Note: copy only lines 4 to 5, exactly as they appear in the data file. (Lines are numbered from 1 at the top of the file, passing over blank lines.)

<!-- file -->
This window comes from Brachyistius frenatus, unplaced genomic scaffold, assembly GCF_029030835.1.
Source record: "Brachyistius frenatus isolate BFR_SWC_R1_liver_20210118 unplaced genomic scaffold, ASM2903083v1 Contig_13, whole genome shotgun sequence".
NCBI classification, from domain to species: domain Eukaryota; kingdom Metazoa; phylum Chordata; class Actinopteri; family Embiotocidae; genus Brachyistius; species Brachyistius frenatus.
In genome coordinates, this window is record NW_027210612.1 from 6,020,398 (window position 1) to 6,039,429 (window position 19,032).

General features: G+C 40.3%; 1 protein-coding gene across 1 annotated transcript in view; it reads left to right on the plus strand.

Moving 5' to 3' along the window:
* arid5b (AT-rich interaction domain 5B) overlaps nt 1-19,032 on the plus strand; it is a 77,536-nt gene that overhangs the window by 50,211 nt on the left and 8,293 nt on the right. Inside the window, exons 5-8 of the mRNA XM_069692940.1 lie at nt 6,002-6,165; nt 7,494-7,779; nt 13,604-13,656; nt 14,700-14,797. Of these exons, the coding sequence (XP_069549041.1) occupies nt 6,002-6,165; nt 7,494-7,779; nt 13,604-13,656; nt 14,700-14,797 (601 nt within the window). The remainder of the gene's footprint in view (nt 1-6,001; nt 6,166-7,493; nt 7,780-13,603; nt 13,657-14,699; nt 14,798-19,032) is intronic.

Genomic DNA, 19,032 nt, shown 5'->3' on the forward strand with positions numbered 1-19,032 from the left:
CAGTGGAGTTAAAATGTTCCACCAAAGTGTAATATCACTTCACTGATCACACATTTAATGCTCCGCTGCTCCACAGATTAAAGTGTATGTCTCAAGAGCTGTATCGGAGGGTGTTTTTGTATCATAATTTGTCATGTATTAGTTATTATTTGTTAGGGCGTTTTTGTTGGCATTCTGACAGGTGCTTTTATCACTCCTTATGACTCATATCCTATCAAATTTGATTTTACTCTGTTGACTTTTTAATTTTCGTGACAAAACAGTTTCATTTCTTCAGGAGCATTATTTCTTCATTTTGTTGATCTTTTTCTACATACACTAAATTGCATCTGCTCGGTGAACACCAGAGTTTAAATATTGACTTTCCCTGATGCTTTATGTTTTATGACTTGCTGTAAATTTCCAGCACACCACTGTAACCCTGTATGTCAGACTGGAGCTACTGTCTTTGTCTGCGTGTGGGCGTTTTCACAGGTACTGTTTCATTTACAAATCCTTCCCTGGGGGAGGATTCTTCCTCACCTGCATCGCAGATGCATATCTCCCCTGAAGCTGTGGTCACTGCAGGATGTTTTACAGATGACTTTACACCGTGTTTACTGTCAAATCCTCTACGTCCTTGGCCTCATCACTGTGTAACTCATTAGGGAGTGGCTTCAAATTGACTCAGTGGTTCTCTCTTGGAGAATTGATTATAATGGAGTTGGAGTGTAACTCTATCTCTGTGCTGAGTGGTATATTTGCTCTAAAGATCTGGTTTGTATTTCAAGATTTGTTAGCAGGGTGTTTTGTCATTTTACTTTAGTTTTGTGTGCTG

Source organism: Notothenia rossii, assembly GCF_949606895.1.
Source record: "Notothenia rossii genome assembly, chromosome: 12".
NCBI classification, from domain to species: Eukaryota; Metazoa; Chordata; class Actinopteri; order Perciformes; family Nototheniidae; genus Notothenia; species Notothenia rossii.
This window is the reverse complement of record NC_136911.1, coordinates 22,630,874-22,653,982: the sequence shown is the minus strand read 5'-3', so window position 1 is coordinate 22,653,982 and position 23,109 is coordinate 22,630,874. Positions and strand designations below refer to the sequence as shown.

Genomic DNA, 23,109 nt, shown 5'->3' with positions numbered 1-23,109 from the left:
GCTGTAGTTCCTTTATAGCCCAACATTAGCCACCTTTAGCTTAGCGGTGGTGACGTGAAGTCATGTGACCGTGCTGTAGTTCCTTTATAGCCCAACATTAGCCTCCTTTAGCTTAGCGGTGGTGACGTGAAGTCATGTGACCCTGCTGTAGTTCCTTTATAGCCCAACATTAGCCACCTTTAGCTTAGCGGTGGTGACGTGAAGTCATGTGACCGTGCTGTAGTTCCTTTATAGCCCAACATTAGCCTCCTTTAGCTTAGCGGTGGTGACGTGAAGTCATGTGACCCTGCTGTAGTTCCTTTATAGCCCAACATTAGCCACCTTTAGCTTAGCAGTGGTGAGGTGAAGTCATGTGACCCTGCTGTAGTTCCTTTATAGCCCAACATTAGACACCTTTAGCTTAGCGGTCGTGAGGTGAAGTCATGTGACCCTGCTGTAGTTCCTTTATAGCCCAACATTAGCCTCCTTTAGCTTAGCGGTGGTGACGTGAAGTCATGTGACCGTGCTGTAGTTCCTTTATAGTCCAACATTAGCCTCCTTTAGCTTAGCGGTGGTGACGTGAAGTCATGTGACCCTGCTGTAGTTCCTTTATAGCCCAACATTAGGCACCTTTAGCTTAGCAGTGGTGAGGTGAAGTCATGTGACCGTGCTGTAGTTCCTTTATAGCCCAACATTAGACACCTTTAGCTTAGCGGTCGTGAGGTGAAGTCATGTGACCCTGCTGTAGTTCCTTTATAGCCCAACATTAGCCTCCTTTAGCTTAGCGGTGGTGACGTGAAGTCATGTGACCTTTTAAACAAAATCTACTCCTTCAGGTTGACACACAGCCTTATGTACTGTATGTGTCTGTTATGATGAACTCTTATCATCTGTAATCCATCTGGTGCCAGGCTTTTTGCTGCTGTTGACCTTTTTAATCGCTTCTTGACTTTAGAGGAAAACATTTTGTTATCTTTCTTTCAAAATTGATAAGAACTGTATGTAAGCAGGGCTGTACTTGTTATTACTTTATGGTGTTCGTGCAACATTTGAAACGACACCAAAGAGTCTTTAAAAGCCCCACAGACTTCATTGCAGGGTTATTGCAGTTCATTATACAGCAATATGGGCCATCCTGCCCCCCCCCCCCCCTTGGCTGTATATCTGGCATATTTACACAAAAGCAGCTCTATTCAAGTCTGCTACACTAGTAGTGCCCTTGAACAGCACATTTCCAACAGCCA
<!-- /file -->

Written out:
In genome coordinates, this window is record NW_027210612.1 from 6,020,398 (window position 1) to 6,039,429 (window position 19,032).

General features: G+C 40.3%; 1 protein-coding gene across 1 annotated transcript in view; it reads left to right on the plus strand.